It is important to socialize your SharePoint DR plan so those that have a stake in the plan or will be a part of the testing or execution of the plan are aware of it and know where to go to see the latest copy as you SharePoint DR plan will be an ever evolving and changing document.
Define Success Criteria
How do you know your recovery is a success without defining success criteria? The criteria for determining whether your recovery was a success or not should be clearly defined in your SharePoint DR plan. Typically success criteria are derived from the recovery targets established during the development of the plan. For example if you have a recovery target for the corporate Intranet defined as one business day, when executing or testing your SharePoint DR plan you are able to have your corporate Intranet up and running in one business day or less the recovery is considered a success.
Success criteria can vary for different applications and sites that are part your SharePoint farm. As you are defining your recovery targets when developing your DR plan you will identify the various components of your SharePoint farm including individual application and sites and what will define a successful recovery in the event of a disaster.
Reviewing the Plan
Once you have completed your SharePoint DR plan it is important that the plan is thoroughly reviewed for accuracy and clarity. This review should be completed by a third party, or if that’s not possible, a qualified person or group that was not involved with creating the plan.
You should never consider your SharePoint DR plan complete until it has been checked and verified by parties that were not involved with creating the plan.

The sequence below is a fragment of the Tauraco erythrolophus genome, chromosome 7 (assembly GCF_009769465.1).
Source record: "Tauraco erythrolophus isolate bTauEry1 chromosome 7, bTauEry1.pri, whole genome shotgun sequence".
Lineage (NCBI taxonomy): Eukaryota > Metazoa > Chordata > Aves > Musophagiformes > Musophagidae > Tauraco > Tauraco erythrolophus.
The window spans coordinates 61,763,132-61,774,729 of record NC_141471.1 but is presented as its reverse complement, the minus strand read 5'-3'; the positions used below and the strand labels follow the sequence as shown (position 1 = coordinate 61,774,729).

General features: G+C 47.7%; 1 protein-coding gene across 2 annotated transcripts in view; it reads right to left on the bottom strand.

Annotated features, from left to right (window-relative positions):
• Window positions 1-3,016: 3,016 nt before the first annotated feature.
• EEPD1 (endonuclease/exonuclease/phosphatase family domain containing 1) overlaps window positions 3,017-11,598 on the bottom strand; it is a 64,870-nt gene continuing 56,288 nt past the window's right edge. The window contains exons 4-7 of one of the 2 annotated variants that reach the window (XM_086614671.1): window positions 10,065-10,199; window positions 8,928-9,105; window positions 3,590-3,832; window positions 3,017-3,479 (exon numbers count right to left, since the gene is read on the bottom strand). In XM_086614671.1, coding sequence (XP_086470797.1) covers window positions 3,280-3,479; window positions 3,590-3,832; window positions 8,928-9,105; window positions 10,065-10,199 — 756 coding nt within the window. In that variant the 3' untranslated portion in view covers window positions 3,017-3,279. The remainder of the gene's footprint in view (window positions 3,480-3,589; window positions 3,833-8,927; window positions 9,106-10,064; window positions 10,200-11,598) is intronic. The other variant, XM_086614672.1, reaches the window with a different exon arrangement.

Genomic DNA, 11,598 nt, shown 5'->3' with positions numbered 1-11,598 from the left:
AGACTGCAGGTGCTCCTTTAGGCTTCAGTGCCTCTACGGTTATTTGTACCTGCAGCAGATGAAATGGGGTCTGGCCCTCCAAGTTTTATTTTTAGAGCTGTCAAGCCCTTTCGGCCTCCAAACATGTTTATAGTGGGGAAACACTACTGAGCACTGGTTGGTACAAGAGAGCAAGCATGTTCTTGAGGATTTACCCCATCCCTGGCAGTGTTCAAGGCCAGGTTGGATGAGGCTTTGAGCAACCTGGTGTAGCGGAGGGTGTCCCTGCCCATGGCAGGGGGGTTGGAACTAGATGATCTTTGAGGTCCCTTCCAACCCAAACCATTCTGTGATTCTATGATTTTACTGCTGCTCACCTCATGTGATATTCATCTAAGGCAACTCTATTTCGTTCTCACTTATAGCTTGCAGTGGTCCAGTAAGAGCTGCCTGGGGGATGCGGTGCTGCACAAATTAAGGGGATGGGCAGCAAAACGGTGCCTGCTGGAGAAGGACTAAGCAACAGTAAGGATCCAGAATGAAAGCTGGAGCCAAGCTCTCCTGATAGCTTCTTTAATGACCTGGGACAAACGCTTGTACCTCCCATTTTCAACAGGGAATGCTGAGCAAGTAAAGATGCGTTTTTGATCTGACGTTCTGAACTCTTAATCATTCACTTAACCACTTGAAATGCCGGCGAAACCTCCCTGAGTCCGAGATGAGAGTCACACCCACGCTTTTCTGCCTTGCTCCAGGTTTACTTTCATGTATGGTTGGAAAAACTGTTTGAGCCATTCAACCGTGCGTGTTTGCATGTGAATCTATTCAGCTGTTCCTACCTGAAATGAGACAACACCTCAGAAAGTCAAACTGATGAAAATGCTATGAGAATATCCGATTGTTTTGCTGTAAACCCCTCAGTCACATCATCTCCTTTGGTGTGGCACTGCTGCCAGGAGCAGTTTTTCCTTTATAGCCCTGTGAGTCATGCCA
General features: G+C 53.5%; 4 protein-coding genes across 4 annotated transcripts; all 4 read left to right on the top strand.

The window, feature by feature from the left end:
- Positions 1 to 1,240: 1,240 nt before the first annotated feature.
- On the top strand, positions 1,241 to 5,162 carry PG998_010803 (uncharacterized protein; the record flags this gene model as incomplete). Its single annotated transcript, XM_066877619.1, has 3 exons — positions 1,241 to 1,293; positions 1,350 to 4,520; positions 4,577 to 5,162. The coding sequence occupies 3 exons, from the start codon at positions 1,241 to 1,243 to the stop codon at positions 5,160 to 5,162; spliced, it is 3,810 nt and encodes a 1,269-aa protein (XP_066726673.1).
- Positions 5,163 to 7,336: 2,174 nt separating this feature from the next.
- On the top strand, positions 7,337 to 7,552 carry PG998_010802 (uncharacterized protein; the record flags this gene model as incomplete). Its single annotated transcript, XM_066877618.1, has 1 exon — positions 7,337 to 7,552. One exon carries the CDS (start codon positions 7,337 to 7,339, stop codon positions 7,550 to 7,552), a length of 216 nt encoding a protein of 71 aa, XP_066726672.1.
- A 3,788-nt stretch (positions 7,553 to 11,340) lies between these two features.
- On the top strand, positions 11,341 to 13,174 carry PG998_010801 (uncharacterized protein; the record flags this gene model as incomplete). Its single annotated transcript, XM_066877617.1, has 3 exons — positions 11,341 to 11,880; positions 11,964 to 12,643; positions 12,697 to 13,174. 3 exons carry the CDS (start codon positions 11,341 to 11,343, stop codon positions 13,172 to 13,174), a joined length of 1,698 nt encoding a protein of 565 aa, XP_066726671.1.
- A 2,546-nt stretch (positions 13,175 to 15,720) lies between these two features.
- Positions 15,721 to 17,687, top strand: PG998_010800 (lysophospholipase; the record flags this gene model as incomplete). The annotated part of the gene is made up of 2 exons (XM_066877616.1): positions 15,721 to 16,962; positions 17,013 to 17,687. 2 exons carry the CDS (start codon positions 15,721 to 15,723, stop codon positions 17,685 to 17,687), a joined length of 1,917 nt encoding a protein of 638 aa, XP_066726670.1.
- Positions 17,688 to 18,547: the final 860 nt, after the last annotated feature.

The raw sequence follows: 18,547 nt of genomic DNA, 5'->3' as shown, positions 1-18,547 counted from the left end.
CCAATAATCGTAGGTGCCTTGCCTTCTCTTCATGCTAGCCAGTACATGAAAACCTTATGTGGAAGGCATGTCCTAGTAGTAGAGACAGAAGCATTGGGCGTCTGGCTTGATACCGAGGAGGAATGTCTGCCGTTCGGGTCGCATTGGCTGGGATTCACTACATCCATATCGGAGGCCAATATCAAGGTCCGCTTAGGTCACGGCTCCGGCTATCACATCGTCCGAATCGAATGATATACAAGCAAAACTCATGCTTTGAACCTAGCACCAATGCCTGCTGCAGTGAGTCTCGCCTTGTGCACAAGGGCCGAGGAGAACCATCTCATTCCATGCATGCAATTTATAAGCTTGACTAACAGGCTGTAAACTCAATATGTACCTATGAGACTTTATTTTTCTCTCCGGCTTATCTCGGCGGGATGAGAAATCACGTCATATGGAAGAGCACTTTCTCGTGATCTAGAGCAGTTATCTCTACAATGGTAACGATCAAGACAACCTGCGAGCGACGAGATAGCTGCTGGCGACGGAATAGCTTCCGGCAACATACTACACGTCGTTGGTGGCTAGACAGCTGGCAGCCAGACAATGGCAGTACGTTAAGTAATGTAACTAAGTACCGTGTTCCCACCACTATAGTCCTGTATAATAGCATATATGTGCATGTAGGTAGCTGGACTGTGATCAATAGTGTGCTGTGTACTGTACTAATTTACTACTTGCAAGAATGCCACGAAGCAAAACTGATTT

For more information please refer to:” Plan for high availability and disaster recovery for SharePoint 2013″ http://technet.microsoft.com/en- us/library/cc263031.aspx.
Date: Saturday, December 14
- Time: 2:00 PM – 4:00 PM
- Category: Cloud Services
10 steps to know how to make the move to the cloud: The word ‘cloud’ is often thrown around in conversation as if this knowledge is given. But when it comes to file storage, email and instant messaging, screen sharing, life gets a bit complex and daunting. The workshop style presentation introduces you to the : 1. The confusing terms demystified 2. Compare and contrast: a. Drop box, SkyDrive b. Yammer, Facebook c. Google docs and Office 365 d. SharePoint 3. Where to start This is ideal for anyone who is thinking of moving their business activities to the cloud, whether you work for a Fortune 500, or are a Fortune 500,000.
This is an ideal workshop to explain the what, where and how of the cloud. This workflow is presented by: Peter Ward a SharePoint architect and coauthor of 4 SharePoint books and works for the Microsoft partner Soho Dragon Solutions. www.sohodragon.com
For further details, click here
This article is 2 of 4 articles that cover creating, testing and maintaining a SharePoint DR plan. These articles are from a chapter extract from the book: Microsoft SharePoint 2013 Disaster Recovery Guide.
Identifying Threats to your SharePoint Environment